At this point in the market cycle, investors need to be very cautious on selecting their investments based on past returns. I have seen more and more hypothetical investments from other financial advisors that will not be repeated. It is very easy to construct models that are backward-looking and misleading. My recommendation is to tear them up and recycle the paper.

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5 Ways to De-Risk a Portfolio

Christine Benz is Morningstar’s Director of Personal Finance. She writes a weekly column called, “Improving Your Finances”, on I consider Christine’s advice the best and most reliable that you can find online. She writes on timely topics that are relevant to her followers.

This week she discussed 4 Ways to De-Risk a Portfolio in Retirement. As always, I was in complete agreement with her advice. In fact, many of the investments that she recommended, I already own for most of my clients in or near retirement. Her four ways to de-risk a portfolio are higher dividends, diversification, timely rebalancing, and investing in high quality stocks.

Many smart investors have already taken Christine’s advice and are de-risking their portfolios. They are rotating out of the U.S., buying high quality companies with no debt and strong cash flows, favoring dividend paying companies, and diversifying into bonds. The investors who don’t heed this advice are going to experience the most financial pain when the correction does hit.

Bloomberg’s chart of the week showed the companies with the highest debt are vastly underperforming the market.  If you remove the “FANG” stocks (Facebook, Amazon, Netflix, Google), the companies with the highest debt trail the market this year by 14%! This same market action occurred during the lead up to the Great Recession in 2008. The market is also becoming very narrow, and if you remove the FANG stocks, the S&P 500 year-to-date return drops from 9% to 4%.

This week, Seth Klarman, who I believe is the 2nd greatest living investor behind Buffett, couldn’t have written a better statement that summarizes the current risk level of the market:

“When share prices are low, as they were in the fall of 2008 into early 2009, actual risk is usually quite muted while perception of risk is very high. By contrast, when securities prices are high, as they are today, the perception of risk is muted, but the risks to investors are quite elevated.”

There is more truth in these two sentences than anything I’ve read in a very long time. In the last 10 years, Seth has grown his hedge fund from a few billion to over $30 billion. He also wrote an investment book years ago that now sells for over $900 on Amazon. He is one of the few investors that bet against the housing market and he correctly anticipated the subsequent crash.

He considers cash a major part of his asset allocation. I’m sure that he would add cash as the 5th way to de-risk a portfolio. He keeps liquidity high and understands the potential downside of his investments. When the correction strikes, the most leveraged companies typically fall the fastest. Warren Buffett’s summed up excessive risk taking best with this famous quote, “Only when the tide goes out do you discover who’s been swimming naked.” The companies with the most debt or the investors who purchase illiquid investments are usually the ones caught swimming naked.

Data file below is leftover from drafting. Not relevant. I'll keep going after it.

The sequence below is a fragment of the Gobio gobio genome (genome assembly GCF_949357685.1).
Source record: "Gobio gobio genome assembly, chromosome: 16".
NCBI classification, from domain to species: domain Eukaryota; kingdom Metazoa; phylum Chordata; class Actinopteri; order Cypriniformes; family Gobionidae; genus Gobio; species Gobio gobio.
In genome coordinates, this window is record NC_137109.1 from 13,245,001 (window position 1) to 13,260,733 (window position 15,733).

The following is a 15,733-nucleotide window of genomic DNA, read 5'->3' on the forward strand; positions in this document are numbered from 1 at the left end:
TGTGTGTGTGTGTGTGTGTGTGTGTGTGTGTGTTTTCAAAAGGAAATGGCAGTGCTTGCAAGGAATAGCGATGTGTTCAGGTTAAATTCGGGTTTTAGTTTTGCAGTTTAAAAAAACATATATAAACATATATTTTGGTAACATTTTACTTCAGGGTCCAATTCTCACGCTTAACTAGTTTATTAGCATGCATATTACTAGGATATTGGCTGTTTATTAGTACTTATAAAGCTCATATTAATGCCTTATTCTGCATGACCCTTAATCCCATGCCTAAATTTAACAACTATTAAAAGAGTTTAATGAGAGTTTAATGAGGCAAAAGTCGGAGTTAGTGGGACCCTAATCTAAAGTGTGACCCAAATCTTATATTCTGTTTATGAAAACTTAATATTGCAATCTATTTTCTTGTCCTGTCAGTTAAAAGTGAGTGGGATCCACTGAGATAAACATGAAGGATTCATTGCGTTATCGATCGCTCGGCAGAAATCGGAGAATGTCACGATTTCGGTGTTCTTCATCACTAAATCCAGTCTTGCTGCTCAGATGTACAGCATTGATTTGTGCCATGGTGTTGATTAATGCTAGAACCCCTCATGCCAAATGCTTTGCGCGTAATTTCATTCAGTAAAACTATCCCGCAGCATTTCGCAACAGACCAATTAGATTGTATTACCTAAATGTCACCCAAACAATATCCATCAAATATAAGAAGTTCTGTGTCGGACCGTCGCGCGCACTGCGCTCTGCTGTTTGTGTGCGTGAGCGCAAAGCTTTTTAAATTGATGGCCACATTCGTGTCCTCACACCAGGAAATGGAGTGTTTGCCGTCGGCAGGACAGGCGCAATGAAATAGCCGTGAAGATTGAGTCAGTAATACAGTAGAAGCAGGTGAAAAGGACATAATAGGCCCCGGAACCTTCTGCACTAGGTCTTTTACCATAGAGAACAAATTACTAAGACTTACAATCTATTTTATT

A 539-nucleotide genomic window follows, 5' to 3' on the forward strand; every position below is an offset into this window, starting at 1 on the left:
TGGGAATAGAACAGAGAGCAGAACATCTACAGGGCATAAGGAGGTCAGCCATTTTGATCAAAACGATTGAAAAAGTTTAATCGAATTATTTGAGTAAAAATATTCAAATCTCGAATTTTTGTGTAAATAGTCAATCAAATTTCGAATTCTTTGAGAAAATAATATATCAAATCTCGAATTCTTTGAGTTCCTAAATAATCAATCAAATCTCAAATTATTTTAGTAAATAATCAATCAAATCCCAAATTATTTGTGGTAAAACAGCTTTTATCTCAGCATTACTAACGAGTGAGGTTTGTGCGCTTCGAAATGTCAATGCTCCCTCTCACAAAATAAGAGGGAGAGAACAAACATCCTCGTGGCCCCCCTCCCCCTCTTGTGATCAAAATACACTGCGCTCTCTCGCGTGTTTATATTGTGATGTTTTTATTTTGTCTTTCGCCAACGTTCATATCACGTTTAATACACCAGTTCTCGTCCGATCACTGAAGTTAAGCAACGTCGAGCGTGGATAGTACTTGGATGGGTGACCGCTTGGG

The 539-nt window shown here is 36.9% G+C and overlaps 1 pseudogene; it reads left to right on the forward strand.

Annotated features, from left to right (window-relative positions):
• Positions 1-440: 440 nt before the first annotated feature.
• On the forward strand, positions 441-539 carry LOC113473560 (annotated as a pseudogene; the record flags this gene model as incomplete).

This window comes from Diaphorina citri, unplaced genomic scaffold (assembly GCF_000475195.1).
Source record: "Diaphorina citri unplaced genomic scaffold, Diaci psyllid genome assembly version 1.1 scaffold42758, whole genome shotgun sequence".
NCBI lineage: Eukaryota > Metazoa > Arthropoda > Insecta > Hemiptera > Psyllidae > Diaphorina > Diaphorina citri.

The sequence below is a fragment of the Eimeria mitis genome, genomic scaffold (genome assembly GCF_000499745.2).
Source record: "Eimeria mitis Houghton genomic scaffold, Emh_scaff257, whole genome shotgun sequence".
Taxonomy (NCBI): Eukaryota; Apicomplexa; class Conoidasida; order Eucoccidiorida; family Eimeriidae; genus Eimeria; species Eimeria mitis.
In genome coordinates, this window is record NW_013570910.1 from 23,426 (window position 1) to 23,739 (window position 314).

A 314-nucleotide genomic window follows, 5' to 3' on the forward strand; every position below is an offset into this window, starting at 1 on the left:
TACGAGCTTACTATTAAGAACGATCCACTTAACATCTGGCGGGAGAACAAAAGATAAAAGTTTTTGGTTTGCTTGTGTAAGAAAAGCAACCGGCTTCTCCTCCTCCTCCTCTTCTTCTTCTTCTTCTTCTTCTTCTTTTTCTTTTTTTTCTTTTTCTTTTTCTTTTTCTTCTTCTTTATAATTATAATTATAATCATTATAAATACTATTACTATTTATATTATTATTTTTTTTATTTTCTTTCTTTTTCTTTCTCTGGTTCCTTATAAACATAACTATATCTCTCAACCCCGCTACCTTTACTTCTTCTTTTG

I’ll continue to help my clients stay invested in the market, while, at the same time, de-risking their portfolios, and keeping my clothes on!

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Digital Currency Mania

In February 2017, one Bitcoin was worth around $1,000, and this week it touched a high of $2,800! The 52-week low for a Bitcoin is $447. This Memorial Day, at the cookout, I’m sure there will be many conversations around politics, technology stocks, sky high house prices, and Bitcoin.

In full disclosure, I have owned Bitcoin and set-up a Coinbase account years ago. I even looked into mining for new Bitcoin. At this point, I’ve probably lost you. What is mining? What is a Bitcoin? What is Coinbase?

Bitcoin is a digital currency. It was created on a network of computers called a blockchain. Rather than getting into the technical language on how a blockchain is created and why Bitcoin exists, I’m going to touch on what I believe is most important to your cookout conversation. If you want all the specifics on Bitcoin, you can click here.

As early as 2011, you could connect your desktop computer into this Bitcoin network. The founders of Bitcoin were not in it for the money. For those people who mined for new Bitcoin, it was a hobby that they did for fun. If one of these computers plugged into the network, helped to make a transaction between a buyer and seller, a Bitcoin would be rewarded into a Bitcoin wallet. In the early days, Bitcoin miners would lose money on each transaction because it cost more money to power your computer than what a Bitcoin was worth. As more computers joined the network, it became harder for a desktop computer to win new Bitcoin. The higher powered computers were rewarded more and more Bitcoins. As Bitcoin increased in value, the energy costs became a small fraction of the potential profit. It became so profitable that entire data centers were built to mine for new Bitcoin. These computers cost upwards of $10,000. The technology was moving so fast that a $10,000 computer would be worthless in only a matter of a few weeks time, as faster computers came to market. If you couldn’t afford a Bitcoin miner, you could buy fractional ownership of one online. Investors began to see the value in building the computers and not in the Bitcoin. If they could get enough fractional ownership, they would make money regardless of the price of Bitcoin.